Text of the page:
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Journey of a learning disability nurse

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Published: 31 May 2017

Ruth Wilson is the Programme Leader for BSc (Hons) Learning Disability Nursing Practice. Here she shares her journey as a learning disability nurse, giving valuable insight into the varied career you might be able to enjoy as a graduate of our Nursing courses.

Journey of a learning disability nurse


"I’d always wanted to work with people, in a supportive, nurturing or educational role. I left school at 16 and applied to do a Nursery Nursing course at college as I hadn’t really thought much about my long-term career. My first realisation that I wanted to work with people with learning disabilities was while I was on placement at a ‘special’ school, experiencing the immense feeling of job satisfaction and making a difference!

"I qualified as a Learning Disability Nurse in 1990 (then referred to as Registered Nurse for Mentally Handicapped!). My training was more of an apprenticeship, being counted in the numbers and working mainly on the wards of Prudhoe Hospital with occasional weeks’ academic practice in the Nursing School that was part of the hospital. Looking back, I’m not entirely sure I knew what I wanted to do with my career. I knew I wanted to help people who were more disadvantaged than myself but I suppose the expectation at that time was to be employed within the large institutions.

"When I enrolled as a student I can remember more or less being guaranteed a job in the hospital once I qualified, however, ironically, we were the first bunch of students who found out just before our final exams that we didn’t have jobs! What choices did we have? Where could we find jobs? There had been some initial movement towards community care, so ten students began fighting frantically for jobs. We sat our exams and then worked on the ward till our PIN came through – about six weeks.

Living Lab


"I went through the next few weeks desperately trying to secure a job and was eventually successful in a Residential Officer’s post with MENCAP Homes Foundation. This was one of the main societies setting up small residential homes for people currently living in Prudhoe Hospital. I absolutely loved it – it was my dream job! I would never have pictured myself in this role three years ago. Three people lived in the house with 24-hour staff support. I can honestly say we made a huge difference to their quality of life. This, in turn, gave me tremendous job satisfaction, made me feel worthwhile and valued and that my career choice was the right one!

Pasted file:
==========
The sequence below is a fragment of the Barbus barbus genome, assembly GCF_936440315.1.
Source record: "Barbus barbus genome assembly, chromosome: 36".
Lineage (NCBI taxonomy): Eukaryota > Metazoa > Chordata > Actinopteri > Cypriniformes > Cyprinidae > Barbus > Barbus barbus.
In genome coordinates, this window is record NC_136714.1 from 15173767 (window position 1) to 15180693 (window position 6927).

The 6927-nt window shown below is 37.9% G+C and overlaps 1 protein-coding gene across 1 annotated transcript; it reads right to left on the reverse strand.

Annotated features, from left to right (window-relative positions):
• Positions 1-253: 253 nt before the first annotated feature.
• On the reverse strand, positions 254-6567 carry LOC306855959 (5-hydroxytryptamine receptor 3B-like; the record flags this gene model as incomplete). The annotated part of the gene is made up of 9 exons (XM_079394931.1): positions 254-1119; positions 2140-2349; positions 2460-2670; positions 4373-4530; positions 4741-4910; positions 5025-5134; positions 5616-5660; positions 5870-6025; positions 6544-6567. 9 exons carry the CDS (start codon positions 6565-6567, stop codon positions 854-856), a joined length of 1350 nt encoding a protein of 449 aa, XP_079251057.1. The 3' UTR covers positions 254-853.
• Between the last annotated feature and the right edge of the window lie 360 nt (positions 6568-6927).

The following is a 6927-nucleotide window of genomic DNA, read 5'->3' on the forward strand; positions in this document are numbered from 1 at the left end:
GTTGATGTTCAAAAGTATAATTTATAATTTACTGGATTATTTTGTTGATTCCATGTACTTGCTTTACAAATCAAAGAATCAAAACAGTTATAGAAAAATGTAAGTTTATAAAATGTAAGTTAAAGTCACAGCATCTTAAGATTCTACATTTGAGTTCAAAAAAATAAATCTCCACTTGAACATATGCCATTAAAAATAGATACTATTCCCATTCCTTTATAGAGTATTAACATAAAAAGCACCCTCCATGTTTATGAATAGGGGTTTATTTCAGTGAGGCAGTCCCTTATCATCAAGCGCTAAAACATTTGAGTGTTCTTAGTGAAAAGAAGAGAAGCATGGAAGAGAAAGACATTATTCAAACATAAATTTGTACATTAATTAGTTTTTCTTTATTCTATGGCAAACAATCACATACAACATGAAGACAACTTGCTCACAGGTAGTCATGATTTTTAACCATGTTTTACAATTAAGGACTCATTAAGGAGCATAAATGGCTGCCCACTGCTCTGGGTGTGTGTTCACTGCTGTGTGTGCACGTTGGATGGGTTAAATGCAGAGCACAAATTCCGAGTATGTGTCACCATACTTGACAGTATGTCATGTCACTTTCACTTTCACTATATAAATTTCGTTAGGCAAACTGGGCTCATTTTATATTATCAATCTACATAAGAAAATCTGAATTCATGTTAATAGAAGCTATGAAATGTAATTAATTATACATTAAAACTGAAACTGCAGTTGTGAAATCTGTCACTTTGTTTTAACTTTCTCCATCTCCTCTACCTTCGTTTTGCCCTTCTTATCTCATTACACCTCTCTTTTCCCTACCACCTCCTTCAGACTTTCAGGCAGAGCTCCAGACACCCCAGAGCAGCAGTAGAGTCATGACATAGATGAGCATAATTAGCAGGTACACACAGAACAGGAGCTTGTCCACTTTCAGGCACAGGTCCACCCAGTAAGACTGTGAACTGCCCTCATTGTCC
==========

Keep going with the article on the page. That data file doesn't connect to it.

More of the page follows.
"When MENCAP restructured, I decided it was time for a change of scenery. I began working for Gateshead Social Services in large residential homes, day centres and respite units. I took on more of a managerial role as an Assistant Homeleader in a 22-bedded unit. I encountered people who had been patients at Prudhoe Hospital, and were now being given greater opportunities in the community to improve their quality of life.

"Community care was very much the focus and after a few years, large residential units were no longer felt appropriate and the unit I was working in closed. This prompted me to try a different role in learning disability nursing and I became a community nurse for children with learning disabilities. I worked in schools, homes and social services in multi-disciplinary teams, building close relationships with families and carers. I even went to EuroDisney with one school to support the children enjoy a new experience altogether! The job was extremely demanding and emotional at times, but whatever hurdles I encountered, I knew I was helping to make a difference to those children and their families.

Students chatting in the Sciences Complex


"Due to personal circumstances, I could no longer continue with this role and applied for a post in a Learning Disability NHS Service. For the next 19 years I moved around the Trust working in day services, community teams, respite units, in-patient wards in a variety of roles. I’ve supported people with learning disabilities of all ages, with forensic backgrounds, physical disabilities, mental health problems and challenging behaviour. The opportunities for learning disability nurses is vast with various specialist roles and this continues to increase.

I’m now in an educational role at the University of Sunderland as Programme Lead for the Pre-Registration Learning Disability Programme, supporting student nurses to become registered nurses and have the same diverse and rewarding career I’ve had. I can honestly say I have never looked back or regretted the career choice I made at 16-years-old."